TIME received rare access to the first moments of their re-integration process+ READ ARTICLE
The airport in Guatemala City is a revolving door for deported migrants. As soon as they get off the airplane and through the doors that lead them back into their country, almost half the returnees turn right back towards the north.
“Sometimes they have been sent back five, eight or even nine times,” said Rafael Amado, Communications Director at the Guatemalan Ministry of Foreign Affairs. “The government has several initiatives to encourage them to stay, but it’s not enough.”
After a long trip with their ankles and hands tied down, and an unspecified amount time spent in detention before that, the returnees must face the very thing they left: A country where 54 percent of the population lives in poverty, where the rate of young children with chronic malnutrition is the fourth highest in the world, and where drug cartels and gangs rule the streets.
When deportees arrive, migration services give them water, a sandwich and a phone call. If they’re lucky, they also get a ride or a bus pass courtesy of the Ministry of Foreign Affairs, but not much else. Though some know where to go and how to get there, most come with little or no money in their pocket, and some come to find a country they have left for years and is no longer home.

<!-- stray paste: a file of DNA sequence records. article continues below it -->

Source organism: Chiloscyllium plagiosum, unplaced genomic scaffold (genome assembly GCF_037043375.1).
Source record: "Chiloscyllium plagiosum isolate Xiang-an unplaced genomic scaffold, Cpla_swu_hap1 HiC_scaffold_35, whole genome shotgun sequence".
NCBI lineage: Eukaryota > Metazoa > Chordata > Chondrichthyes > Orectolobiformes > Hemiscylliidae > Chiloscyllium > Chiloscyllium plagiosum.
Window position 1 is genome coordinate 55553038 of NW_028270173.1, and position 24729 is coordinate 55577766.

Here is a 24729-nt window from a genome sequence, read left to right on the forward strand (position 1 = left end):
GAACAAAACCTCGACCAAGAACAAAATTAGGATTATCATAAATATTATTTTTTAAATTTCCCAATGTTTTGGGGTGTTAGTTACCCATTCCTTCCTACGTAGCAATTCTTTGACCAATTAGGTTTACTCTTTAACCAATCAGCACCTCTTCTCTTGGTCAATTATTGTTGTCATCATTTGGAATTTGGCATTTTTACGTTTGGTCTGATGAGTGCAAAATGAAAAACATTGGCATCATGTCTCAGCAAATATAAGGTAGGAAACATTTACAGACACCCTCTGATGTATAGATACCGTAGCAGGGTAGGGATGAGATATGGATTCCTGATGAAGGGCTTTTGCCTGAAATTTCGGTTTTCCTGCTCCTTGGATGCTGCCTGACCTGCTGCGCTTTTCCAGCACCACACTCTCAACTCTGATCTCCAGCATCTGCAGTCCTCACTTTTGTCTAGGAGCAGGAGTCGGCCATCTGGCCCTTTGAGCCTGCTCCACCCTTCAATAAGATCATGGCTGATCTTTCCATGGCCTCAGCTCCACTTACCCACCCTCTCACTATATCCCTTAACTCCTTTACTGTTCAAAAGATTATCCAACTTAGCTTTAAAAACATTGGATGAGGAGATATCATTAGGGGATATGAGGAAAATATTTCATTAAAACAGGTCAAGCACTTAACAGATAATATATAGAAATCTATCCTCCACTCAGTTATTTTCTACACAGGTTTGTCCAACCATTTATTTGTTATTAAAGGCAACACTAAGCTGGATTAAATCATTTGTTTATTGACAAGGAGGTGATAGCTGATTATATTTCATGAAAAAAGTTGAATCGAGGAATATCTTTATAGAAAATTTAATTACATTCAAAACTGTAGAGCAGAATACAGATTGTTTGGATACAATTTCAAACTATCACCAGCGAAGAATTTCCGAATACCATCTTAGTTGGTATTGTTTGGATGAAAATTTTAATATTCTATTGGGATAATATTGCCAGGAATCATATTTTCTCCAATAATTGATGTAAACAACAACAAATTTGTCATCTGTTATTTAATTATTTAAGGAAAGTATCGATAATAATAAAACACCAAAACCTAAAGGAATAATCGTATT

“It’s hard to come back,” said Oscar González, a volunteer with the Association of Integral Support for Migrants. “I was gone for ten years, I had a life in the United States, I was paying off a house.”
Three years after his deportation, González works to help those just like him. His organization assists deportees by handing out water and cookies, letting them make phone calls and helping with job placement for those who return with English language skills. But organizations like this one are scarce, poorly funded and understaffed.
“I’m leaving again in 15 or 20 days,” said Ronny Mendez, 35, as he waited for his turn to use the phone. “I have already invested money so I need to go back.” Mendez claims he paid 45,000 Quetzales, or about $5750, for a smuggler — called coyotes — to take him back to the U.S.
“There are coyotes — human smugglers — waiting outside of the airport where the deportees arrive,” said Mario Hernandez, Director of the Association of Integral Support for Migrants. Many smugglers charge a one-time fee that covers two or three tries to get all the way across the Mexican-American border.
The U.S. flew 50,221 deportees back to Guatemala last year alone. By June of this year, more than 30,000 had been deported. According to Fernando Lucero, the spokesperson for the Migration Authority of Guatemala, if the number of deportations continues at the same pace, more than 60,000 will have been deported by the end of the year.